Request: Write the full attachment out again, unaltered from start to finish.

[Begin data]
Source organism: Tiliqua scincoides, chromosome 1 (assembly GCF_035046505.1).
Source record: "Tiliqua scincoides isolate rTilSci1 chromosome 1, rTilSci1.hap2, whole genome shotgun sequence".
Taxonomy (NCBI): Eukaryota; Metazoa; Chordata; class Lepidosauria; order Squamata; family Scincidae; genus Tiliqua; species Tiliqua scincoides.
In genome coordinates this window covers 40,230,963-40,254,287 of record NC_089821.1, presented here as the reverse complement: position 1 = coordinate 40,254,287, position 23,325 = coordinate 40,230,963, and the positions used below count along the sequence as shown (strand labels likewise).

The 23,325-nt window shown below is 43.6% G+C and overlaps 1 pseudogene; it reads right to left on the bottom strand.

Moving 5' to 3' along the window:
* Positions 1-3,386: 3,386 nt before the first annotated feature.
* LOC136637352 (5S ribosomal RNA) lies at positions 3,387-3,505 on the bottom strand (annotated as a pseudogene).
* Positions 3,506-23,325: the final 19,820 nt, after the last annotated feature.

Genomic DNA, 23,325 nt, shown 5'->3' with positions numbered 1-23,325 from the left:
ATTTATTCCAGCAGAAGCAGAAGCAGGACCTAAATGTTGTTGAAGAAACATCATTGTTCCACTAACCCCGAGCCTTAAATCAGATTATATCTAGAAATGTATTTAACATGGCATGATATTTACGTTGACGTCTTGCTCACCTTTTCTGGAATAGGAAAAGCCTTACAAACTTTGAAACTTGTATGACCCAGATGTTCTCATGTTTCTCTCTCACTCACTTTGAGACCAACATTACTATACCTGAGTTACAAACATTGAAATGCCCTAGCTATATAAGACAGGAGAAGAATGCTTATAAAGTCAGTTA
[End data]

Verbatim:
Source organism: Tiliqua scincoides, chromosome 1 (assembly GCF_035046505.1).
Source record: "Tiliqua scincoides isolate rTilSci1 chromosome 1, rTilSci1.hap2, whole genome shotgun sequence".
Taxonomy (NCBI): Eukaryota; Metazoa; Chordata; class Lepidosauria; order Squamata; family Scincidae; genus Tiliqua; species Tiliqua scincoides.
In genome coordinates this window covers 40,230,963-40,254,287 of record NC_089821.1, presented here as the reverse complement: position 1 = coordinate 40,254,287, position 23,325 = coordinate 40,230,963, and the positions used below count along the sequence as shown (strand labels likewise).

The 23,325-nt window shown below is 43.6% G+C and overlaps 1 pseudogene; it reads right to left on the bottom strand.

Moving 5' to 3' along the window:
* Positions 1-3,386: 3,386 nt before the first annotated feature.
* LOC136637352 (5S ribosomal RNA) lies at positions 3,387-3,505 on the bottom strand (annotated as a pseudogene).
* Positions 3,506-23,325: the final 19,820 nt, after the last annotated feature.

Genomic DNA, 23,325 nt, shown 5'->3' with positions numbered 1-23,325 from the left:
ATTTATTCCAGCAGAAGCAGAAGCAGGACCTAAATGTTGTTGAAGAAACATCATTGTTCCACTAACCCCGAGCCTTAAATCAGATTATATCTAGAAATGTATTTAACATGGCATGATATTTACGTTGACGTCTTGCTCACCTTTTCTGGAATAGGAAAAGCCTTACAAACTTTGAAACTTGTATGACCCAGATGTTCTCATGTTTCTCTCTCACTCACTTTGAGACCAACATTACTATACCTGAGTTACAAACATTGAAATGCCCTAGCTATATAAGACAGGAGAAGAATGCTTATAAAGTCAGTTA